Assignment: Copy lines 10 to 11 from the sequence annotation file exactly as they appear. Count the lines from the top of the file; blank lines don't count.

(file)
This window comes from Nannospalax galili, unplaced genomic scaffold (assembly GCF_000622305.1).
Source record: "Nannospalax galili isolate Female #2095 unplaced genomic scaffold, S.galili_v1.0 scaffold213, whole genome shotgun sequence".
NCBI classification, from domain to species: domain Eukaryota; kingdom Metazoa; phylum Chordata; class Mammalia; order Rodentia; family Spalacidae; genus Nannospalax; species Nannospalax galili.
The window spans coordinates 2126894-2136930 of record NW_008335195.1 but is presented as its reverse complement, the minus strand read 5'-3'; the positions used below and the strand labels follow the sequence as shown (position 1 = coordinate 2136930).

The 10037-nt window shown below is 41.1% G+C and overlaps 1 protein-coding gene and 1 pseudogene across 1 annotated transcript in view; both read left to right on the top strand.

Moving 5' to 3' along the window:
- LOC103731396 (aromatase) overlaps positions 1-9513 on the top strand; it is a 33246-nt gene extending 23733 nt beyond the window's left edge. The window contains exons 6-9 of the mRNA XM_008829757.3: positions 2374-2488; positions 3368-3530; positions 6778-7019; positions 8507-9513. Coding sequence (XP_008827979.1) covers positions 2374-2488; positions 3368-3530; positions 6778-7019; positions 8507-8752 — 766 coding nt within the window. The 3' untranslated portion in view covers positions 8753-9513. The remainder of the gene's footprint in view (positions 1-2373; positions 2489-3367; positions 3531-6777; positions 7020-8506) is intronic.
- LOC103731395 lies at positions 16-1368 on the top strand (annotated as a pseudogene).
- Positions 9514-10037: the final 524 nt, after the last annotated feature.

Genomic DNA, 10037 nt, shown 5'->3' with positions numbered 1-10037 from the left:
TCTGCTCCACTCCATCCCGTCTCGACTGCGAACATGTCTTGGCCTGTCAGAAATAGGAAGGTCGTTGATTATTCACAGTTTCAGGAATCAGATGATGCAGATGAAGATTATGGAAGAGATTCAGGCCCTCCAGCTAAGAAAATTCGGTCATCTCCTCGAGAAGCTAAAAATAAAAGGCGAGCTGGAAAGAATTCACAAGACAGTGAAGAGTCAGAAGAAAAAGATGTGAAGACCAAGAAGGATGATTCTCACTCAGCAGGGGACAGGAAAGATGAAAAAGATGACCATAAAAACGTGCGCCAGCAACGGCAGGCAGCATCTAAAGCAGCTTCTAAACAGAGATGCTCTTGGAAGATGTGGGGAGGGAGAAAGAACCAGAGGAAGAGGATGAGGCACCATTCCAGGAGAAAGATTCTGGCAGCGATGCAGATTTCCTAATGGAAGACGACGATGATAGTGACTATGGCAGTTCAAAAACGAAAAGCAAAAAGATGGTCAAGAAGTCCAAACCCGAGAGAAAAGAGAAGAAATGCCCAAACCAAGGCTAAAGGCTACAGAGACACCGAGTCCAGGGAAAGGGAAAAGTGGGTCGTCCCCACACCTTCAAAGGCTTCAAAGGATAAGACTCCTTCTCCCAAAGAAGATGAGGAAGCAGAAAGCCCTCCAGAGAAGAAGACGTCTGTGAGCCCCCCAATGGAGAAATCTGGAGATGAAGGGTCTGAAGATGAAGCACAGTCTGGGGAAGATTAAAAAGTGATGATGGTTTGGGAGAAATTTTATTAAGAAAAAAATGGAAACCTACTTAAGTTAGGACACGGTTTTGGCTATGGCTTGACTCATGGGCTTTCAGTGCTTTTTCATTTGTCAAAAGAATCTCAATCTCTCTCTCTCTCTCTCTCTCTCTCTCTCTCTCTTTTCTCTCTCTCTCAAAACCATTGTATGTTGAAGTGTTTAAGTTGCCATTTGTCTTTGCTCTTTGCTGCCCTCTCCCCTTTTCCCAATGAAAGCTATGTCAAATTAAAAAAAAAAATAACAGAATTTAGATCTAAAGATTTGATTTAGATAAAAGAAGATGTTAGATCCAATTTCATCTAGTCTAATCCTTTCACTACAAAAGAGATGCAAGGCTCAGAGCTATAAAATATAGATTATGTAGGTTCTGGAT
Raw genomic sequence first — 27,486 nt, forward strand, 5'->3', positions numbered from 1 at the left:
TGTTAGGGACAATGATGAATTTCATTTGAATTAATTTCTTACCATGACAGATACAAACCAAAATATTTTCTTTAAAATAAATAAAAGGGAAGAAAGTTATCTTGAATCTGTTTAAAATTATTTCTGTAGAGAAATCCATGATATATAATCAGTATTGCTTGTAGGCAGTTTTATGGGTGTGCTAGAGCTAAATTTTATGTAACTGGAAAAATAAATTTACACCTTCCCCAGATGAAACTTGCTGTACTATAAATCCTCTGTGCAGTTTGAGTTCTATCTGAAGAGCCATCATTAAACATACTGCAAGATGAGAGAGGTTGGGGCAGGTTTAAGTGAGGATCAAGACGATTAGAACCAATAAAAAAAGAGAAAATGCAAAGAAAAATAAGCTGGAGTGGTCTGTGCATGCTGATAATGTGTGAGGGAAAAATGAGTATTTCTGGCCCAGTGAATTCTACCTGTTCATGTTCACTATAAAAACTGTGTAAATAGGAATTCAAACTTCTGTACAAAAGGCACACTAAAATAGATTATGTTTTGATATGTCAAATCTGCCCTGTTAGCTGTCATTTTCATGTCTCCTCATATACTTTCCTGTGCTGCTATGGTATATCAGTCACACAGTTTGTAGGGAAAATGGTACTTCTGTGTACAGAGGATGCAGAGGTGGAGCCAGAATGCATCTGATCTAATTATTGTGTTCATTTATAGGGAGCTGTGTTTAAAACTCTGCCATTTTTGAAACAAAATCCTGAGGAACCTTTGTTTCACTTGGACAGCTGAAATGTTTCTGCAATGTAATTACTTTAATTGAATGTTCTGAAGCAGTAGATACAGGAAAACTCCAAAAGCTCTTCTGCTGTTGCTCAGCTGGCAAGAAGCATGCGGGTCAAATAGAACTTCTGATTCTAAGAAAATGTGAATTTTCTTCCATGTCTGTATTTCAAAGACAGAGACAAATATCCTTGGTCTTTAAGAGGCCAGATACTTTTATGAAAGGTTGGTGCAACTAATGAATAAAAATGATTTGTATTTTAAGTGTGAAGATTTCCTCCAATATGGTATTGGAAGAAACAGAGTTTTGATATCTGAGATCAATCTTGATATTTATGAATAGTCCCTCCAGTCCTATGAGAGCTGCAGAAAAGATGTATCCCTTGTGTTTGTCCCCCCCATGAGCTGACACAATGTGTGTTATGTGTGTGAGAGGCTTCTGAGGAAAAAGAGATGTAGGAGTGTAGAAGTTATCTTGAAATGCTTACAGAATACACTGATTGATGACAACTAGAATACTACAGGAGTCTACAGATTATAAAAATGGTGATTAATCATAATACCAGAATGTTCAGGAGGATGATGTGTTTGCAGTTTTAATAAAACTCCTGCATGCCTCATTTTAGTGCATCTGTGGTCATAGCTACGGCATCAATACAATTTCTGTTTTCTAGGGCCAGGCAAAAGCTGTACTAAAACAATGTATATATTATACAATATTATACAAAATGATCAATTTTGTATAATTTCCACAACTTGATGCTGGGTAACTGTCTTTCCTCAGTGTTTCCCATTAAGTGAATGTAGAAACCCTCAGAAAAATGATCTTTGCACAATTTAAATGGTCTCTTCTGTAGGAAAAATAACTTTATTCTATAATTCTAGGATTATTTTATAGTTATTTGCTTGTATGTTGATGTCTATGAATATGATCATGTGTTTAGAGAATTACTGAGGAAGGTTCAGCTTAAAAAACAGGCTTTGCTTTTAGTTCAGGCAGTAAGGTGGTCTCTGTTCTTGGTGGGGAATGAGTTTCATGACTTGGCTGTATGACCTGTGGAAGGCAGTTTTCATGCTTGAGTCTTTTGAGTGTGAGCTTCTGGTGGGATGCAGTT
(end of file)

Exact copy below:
Genomic DNA, 10037 nt, shown 5'->3' with positions numbered 1-10037 from the left:
TCTGCTCCACTCCATCCCGTCTCGACTGCGAACATGTCTTGGCCTGTCAGAAATAGGAAGGTCGTTGATTATTCACAGTTTCAGGAATCAGATGATGCAGATGAAGATTATGGAAGAGATTCAGGCCCTCCAGCTAAGAAAATTCGGTCATCTCCTCGAGAAGCTAAAAATAAAAGGCGAGCTGGAAAGAATTCACAAGACAGTGAAGAGTCAGAAGAAAAAGATGTGAAGACCAAGAAGGATGATTCTCACTCAGCAGGGGACAGGAAAGATGAAAAAGATGACCATAAAAACGTGCGCCAGCAACGGCAGGCAGCATCTAAAGCAGCTTCTAAACAGAGATGCTCTTGGAAGATGTGGGGAGGGAGAAAGAACCAGAGGAAGAGGATGAGGCACCATTCCAGGAGAAAGATTCTGGCAGCGATGCAGATTTCCTAATGGAAGACGACGATGATAGTGACTATGGCAGTTCAAAAACGAAAAGCAAAAAGATGGTCAAGAAGTCCAAACCCGAGAGAAAAGAGAAGAAATGCCCAAACCAAGGCTAAAGGCTACAGAGACACCGAGTCCAGGGAAAGGGAAAAGTGGGTCGTCCCCACACCTTCAAAGGCTTCAAAGGATAAGACTCCTTCTCCCAAAGAAGATGAGGAAGCAGAAAGCCCTCCAGAGAAGAAGACGTCTGTGAGCCCCCCAATGGAGAAATCTGGAGATGAAGGGTCTGAAGATGAAGCACAGTCTGGGGAAGATTAAAAAGTGATGATGGTTTGGGAGAAATTTTATTAAGAAAAAAATGGAAACCTACTTAAGTTAGGACACGGTTTTGGCTATGGCTTGACTCATGGGCTTTCAGTGCTTTTTCATTTGTCAAAAGAATCTCAATCTCTCTCTCTCTCTCTCTCTCTCTCTCTCTCTCTTTTCTCTCTCTCTCAAAACCATTGTATGTTGAAGTGTTTAAGTTGCCATTTGTCTTTGCTCTTTGCTGCCCTCTCCCCTTTTCCCAATGAAAGCTATGTCAAATTAAAAAAAAAAATAACAGAATTTAGATCTAAAGATTTGATTTAGATAAAAGAAGATGTTAGATCCAATTTCATCTAGTCTAATCCTTTCACTACAAAAGAGATGCAAGGCTCAGAGCTATAAAATATAGATTATGTAGGTTCTGGAT